18 March, 2023
Local artists work now ‘In Situ’ as expo opens
In Situ, an expanded painting and textile exhibition by local emerging artists, was officially launched last week at the Coo-ee Heritage Centre.
Artists Clementine McIntosh and Leilani Knight will
have their art showcased until mid next month, and they
are both thrilled to be able to bring their work to their
“We were excited to showcase these works within our local community so that it was accessible for our friends and family that have all influenced and support- ed our art careers,” said Ms McIntosh.
“For me personally, my art practice has always been influenced by growing up in a farming community in close proximity to nature, so it only seemed right to cen- tre this exhibition back to that in Gil.”
In Situ refers to being in the original place, which both Ms McIntosh and Ms Knight’s art is interested in. “The artworks were made in situ in our original
hometown Gilgandra,” said Ms McIntosh.
Ms McIntosh’s pieces are a series of artworks paint-
ed on found and gifted materials local to Gilgandra.
“I collected wool packs used on my family’s proper- ty and old painters drop sheets from David and Michael at Paint ‘n’ Plus, as well as second hand quilting fabrics from Carole Spora and Helen Ferguson at Gilgandra
Retirement Village,” she said.
“The drop sheets were mended with the collected
fabric scraps and dyed with plant-based dyes made from native gum trees on the farm. These pieces were then displayed in the interior of the gallery and outside between trees where they will slowly weather.” Interested in creating a localised art making practice
within rural communities, Ms McIntosh opted to only using local materials, and collaborating with the envi- ronment. “The works represent small interactions and exchanges that I had with people and places in Gilgandra and how that builds a sense of belonging,” she said.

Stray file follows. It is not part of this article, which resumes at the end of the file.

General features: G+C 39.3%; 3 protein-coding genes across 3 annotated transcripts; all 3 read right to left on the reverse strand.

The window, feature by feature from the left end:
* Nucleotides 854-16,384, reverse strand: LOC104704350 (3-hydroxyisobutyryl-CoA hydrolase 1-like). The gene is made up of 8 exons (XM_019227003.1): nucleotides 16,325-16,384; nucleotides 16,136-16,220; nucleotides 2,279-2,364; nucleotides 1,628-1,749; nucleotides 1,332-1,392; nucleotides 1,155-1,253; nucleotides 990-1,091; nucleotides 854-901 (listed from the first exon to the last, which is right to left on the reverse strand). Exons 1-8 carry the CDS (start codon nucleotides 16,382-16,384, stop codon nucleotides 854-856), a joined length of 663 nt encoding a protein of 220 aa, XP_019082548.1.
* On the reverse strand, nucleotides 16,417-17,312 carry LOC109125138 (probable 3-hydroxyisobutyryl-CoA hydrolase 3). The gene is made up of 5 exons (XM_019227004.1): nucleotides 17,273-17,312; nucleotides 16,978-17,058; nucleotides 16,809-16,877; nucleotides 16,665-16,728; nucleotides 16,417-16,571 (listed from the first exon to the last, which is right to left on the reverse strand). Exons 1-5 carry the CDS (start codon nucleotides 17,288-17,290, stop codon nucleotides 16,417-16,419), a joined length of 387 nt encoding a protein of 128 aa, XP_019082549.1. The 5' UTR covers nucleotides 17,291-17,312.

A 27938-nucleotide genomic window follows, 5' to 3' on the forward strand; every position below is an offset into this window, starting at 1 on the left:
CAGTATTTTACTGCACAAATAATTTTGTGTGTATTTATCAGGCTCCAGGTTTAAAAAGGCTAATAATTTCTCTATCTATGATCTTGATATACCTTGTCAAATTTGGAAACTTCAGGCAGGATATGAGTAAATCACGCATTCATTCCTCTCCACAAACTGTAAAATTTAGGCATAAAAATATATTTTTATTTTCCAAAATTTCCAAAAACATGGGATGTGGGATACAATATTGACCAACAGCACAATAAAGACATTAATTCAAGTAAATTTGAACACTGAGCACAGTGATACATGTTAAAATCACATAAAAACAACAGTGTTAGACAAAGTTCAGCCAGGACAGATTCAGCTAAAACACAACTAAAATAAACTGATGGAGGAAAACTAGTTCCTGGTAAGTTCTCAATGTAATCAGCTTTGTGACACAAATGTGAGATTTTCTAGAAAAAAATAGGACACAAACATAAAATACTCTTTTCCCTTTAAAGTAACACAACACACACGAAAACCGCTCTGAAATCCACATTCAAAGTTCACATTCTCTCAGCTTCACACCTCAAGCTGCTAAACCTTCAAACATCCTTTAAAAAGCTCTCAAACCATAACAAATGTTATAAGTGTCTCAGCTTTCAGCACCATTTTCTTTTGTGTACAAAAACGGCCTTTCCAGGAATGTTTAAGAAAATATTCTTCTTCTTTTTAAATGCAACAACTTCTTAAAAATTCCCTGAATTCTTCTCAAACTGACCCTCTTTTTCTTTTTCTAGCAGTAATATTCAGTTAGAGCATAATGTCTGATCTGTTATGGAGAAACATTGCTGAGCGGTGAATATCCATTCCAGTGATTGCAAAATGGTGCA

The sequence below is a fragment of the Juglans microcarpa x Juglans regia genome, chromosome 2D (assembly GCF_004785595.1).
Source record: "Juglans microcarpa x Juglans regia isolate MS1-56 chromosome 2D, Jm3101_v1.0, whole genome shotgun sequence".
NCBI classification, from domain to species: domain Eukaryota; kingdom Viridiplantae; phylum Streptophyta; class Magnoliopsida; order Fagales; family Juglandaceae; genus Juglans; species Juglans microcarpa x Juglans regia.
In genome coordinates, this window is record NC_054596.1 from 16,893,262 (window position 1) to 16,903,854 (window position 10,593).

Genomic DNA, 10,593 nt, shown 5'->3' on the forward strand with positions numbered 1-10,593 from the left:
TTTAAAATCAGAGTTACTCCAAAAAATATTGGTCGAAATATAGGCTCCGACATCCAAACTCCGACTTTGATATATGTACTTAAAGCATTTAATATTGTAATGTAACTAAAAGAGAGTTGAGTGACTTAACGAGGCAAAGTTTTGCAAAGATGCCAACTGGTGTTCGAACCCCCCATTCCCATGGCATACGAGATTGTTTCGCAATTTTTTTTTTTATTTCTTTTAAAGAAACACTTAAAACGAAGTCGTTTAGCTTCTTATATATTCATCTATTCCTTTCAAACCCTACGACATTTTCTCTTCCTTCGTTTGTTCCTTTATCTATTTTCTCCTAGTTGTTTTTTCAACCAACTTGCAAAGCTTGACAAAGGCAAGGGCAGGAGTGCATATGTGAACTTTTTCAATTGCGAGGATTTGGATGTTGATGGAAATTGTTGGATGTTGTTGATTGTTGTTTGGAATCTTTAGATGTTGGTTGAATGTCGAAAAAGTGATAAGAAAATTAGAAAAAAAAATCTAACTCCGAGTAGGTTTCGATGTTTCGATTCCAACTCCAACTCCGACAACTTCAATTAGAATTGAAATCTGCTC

Both artists grew up for at least a portion of their childhood in Gilgandra, and have always referred to it as their hometown.
Ms McIntosh hopes that local audiences look at the work with some sense of familiarity for either the colours, materials, or stories being told.
“It’s one thing to see these objects in everyday life, but when they get placed within an art gallery context it gains more prominence and value which is important to highlight in regional towns,” she said.
“For visiting audiences I hope this gives some insights into what constitutes Gilgandra in a different form of art making to what they might be used to.”
Leaving Gilgandra when she graduated Gilgandra High School, Ms McIntosh was off to complete her bachelors degree in fire arts at the National Art School in Sydney.
“I had a year of exhibitions and residencies in 2021 where I travelled between Gilgandra, Sydney, Titjikala in outback NT, and Brisbane,” she said.
“I just completed my honours in visual arts at the ANU School of Art and Design in Canberra where I was awarded a scholarship, exhibitions, and prizes upon graduation. My next exhibition is a solo show at Goulburn Regional Gallery later this month which I welcome any locals to come along to.”